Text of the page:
Directed by Harmony Korine
Starring James Franco, Ashley Benson, Vanessa Hudgens, Rachel Korine and Selena Gomez
As an artistic endeavor, Spring Breakers has the depth of a comb-over and the appeal of a Girls Gone Wild DVD rendered in slow motion. That is to say, it could be worse. Unfortunately for filmmaker Harmony Korine, no-one cued him in to the fact that his audience, even a predominantly male audience, can only ogle at bobbling breasts and sun-scorched beaches for so long before they start to remember that they're in a movie theater to see an actual film. An actual film being something this experimental montage doesn't ever add up to.
Korine quickly lathers on a wallpaper of foreshadow as we meet four college chicks whose purposed bone-deep friendship seems impossible or at least highly unlikely. As Candy (Vanessa Hudgens) and Brit (Ashley Benson) doddle pictures of dongs in their dimly lit lecture, Cottie (Rachel Korine who is actually the wife of director Harmony) slugs down bong rips and the shamelessly named Faith (Disney's Selena Gomez) half-heartedly attends a youth church group. Faith's church friends pound home the fact that the other girls are bad news but the message only partially comes across to the thick-headed do-gooder.
In order to finance their trip to an unnamed but stereotypical Spring Break locale, Candy and Brit talk Cottie into stealing her professor's car so that they can rob a restaurant. Bing, bang, boom, they grab the cash, scoop up Faith and make off to Florida. Instead of trying to flesh out the mental states of these wild childs or attempt to rationalize the unexplained addition of Faith, a character who clearly wouldn't be morally on board with these highly illegal endeavors, Korine glosses over the affair with a montage of boobies. And while the hypnotic barrage of slow motion bouncing breasts and brain-blistering dubstep tunes almost tricked us into forgetting that we are supposed to be watching a narrative with plot and character develop, he doesn't quite get away with it this time. Nice try but no dice.
Interspliced between sun-baked shots of partially nude and, of course, fully nude people fist bumping, water bouncing, doing all imaginable kinds of hooking up and executing copious bong rips and lines of blow, is some sembleance of the girls "discovering themselves" or at least that's what they say to their mommies when they call home to gloat...I mean report in. Again, we don't see them doing any kind of soul searching out here, just a lot of good old fashion partying like a rock star. We may be told that there is something more going on with these girls but there's no evidence of that onscreen.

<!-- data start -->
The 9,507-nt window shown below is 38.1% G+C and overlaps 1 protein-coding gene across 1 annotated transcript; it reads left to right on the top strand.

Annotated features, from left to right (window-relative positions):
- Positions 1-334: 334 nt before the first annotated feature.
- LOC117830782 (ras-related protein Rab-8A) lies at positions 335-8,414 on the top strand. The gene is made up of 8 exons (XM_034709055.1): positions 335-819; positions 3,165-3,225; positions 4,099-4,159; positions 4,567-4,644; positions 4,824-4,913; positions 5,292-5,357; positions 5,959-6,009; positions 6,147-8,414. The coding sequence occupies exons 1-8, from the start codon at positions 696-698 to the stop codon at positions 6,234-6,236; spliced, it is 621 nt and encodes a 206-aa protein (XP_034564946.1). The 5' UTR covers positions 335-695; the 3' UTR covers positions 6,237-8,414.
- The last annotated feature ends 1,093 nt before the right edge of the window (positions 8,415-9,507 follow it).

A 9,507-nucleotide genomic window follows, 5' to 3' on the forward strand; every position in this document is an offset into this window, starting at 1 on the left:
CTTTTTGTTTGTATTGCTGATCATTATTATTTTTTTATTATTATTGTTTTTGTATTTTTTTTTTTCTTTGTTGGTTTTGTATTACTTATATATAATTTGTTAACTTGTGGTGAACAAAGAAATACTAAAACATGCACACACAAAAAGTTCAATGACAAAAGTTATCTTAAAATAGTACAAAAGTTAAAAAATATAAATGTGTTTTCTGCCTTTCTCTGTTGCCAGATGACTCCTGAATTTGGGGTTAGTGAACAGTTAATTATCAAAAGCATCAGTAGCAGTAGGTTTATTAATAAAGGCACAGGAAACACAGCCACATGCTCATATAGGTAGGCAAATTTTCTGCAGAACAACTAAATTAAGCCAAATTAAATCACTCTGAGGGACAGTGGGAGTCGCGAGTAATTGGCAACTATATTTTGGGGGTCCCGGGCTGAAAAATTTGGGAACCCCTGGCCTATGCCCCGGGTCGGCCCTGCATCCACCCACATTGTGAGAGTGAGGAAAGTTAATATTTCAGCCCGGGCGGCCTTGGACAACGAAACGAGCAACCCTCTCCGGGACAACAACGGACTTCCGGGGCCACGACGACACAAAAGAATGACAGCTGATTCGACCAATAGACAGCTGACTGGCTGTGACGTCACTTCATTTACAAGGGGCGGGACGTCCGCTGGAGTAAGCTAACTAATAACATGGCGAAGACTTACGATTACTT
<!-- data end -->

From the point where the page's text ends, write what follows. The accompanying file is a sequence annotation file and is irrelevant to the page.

Finally, a flicker of thesbianic hope enters the equation when the girls wind up in jail for partying way too hard and are serendipitously bailed out by a gold-plate toothed James Franco, who simply goes by the name Alien. Flunky-rapper by day and drug-kingpin by night, Franco immediately illuminates the screen with his G-diction and farcical little characer bits, offering a much needed lump of levity and opening up the narrative to new possibilities. Unfortunately, Korine squanders the opportunities afforded him by Franco and simply allows the film to flounder in a new wading pool of mediocrity.
It's not hard to miss the cautionary warning mixed up in their affair about the dangers of drugs, sex and power but it's carried out with the subtly of a pink elephant. It gets to the point where the pitiable well of scripted narrative runs dry so the few clunky through lines peppered through Spring Breakers are repeated again and again, broadcasting an impractically tone-deafness on the part of Korine to the ridiculous redundancies scattered throughout the film that babble on and on like a broken record.
While it might not be fair to point the finger exclusively at Korine, it's just hard to swallow that this film was actually edited by an actual editor. At it's core, there stands a powerful message about the captivating sway of the unorthodox, the hypnotic descent and the fierce disillusionment of reality but it's totally let down by a sweltering decrescendo in momentum and just plain dumb film-making. Things get wild and things get racy when you're under the spell of a neon-streaked Spring Break rave but when you're not jammed full of ecstasy, it's fairly easy to see the abundantly uninteresting attendees and the seams come melting apart.
In Spring Breakers defense, it's not all bad. I didn't hate the nudity, in fact, I rather liked it but that seductive allure is hardly an excuse for the badly bandaged final product this movie turned out to be. Also on the plus side, we can add in Franco and a memorably avante garde shoot out but that's about it. If some well written scribe had sat down and churned out about 20-30 more pages to tack into the script or made the executive decision to turn this helplessly wandering narrative into a short film, I'm sure it would have been a lot more successful. Instead, Korine overextends himself again and again, winding up with an undeniably titillating film characterized by shallow character development, endless montages and the worst editing this side of Bollywood.